LIFE AMONG THE LOWLY 521
" It's very likely, Mas'r," said Tom, calmly.
" I have," said Legree, with grim, terrible calmness, " done —just — that — thing, Tom, unless you '11 tell me what you know about these yer gals ! "
Tom stood silent.
" D' ye hear ? " said Legree, stamping, with a roar like that of an incensed lion. " Speak ! "
" I han't got nothing to tell, Mas'r" said Tom, with a slow, firm, deliberate utterance.
" Do ye dare to tell me, ye old black Christian, ye don't know ? " said Legree.
Tom was silent.
" Speak !" thundered Legree, striking him furiously. " Do you know anything ? "
" I know, Mas'r ; but I can't tell anything. I can die ! '
Legree drew in a long breath ; and, suppressing his rage, took Tom by the arm, and, approaching his face almost to his, said in a terrible voice, " Hark 'e, Tom! — ye think, 'cause I 've let you off before, I don't mean what J say ; but, this time, I 've made up my mind, and counted the cost. You 've always stood it out agin me : now, I '11 conquer ye or kill ye ! — one or t'other. I '11 count every drop of blood there is in you, and take 'em, one by one, till ye give up ! "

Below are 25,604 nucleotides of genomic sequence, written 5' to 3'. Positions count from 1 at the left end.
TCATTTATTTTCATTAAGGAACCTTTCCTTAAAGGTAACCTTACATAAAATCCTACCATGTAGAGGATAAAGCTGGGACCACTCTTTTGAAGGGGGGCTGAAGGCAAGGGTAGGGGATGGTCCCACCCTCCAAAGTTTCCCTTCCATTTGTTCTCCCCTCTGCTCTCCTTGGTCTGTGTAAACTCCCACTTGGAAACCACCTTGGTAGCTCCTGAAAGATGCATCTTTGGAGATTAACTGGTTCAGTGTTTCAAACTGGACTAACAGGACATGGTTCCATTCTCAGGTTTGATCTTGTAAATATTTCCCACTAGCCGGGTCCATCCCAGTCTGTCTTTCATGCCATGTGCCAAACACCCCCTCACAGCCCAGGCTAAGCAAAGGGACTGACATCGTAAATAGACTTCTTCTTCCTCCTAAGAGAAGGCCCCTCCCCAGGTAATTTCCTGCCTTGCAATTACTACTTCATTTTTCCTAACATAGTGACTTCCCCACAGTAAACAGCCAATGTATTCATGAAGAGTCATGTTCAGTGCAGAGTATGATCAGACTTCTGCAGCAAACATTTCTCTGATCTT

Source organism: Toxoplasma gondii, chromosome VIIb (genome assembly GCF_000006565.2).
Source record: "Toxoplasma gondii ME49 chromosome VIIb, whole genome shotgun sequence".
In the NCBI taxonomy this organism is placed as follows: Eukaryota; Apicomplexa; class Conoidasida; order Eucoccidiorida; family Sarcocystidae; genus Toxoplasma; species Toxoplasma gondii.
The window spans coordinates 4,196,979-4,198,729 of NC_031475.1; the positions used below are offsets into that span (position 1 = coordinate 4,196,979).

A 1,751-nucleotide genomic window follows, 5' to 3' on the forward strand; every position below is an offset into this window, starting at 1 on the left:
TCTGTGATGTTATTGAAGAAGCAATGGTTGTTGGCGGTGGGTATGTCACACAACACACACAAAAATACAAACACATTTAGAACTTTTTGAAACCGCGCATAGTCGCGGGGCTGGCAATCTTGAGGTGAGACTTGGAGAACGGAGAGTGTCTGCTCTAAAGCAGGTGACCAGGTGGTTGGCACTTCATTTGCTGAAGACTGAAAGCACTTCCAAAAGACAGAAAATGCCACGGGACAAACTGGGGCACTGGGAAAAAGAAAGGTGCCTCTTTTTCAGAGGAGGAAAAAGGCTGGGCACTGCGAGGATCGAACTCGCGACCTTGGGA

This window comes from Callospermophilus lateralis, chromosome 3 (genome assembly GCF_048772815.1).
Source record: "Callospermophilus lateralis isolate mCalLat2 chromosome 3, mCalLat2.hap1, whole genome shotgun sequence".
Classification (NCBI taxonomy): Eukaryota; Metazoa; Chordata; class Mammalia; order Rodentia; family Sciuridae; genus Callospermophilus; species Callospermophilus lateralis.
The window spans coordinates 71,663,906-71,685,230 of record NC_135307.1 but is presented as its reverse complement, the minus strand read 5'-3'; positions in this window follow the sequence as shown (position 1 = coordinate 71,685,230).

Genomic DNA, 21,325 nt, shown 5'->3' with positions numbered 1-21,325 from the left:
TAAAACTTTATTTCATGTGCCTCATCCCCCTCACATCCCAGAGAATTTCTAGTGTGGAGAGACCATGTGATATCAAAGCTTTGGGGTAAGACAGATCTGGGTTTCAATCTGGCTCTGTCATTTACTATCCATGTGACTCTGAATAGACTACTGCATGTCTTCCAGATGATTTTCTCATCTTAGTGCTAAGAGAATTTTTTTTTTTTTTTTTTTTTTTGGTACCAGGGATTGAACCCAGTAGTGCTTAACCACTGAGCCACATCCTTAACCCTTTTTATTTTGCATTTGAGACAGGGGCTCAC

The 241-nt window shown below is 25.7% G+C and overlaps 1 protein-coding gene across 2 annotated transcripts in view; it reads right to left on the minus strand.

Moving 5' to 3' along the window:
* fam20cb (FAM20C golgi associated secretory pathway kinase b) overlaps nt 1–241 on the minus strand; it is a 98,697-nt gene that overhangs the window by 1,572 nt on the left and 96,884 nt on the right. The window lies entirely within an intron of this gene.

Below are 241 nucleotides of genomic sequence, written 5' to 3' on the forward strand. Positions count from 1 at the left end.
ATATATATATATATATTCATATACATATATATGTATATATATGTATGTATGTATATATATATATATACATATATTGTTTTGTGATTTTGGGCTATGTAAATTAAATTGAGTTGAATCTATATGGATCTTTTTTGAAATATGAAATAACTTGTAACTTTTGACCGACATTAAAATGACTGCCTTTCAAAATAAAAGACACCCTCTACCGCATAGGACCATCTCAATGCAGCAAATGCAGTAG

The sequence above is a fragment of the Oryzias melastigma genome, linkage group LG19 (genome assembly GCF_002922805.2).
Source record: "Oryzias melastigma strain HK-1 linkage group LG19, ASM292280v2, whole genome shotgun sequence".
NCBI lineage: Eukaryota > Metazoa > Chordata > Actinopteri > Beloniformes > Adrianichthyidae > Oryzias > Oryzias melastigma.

Tom looked up to his master, and answered, u Mas'r, if you was sick, or in trouble, or dying, and I could save ye, I 'd give ye my heart's blood ; and, if taking every drop of blood in this poor old body would save your precious soul, I 'd give 'em freely, as the Lord gave his for me. Oh, Mas'r ! don't bring this great sin on your soul! It will hurt you more than 't will me ! Do the worst you can, my troubles '11 be over soon ; but, if ye don't repent, yours won't never end ! "
Like a strange snatch of heavenly music, heard in the lull of a tempest, this burst of feeling made a moment's blank pause. Legree stood aghast, and looked at Tom ; and there was such a silence that the tick of the old clock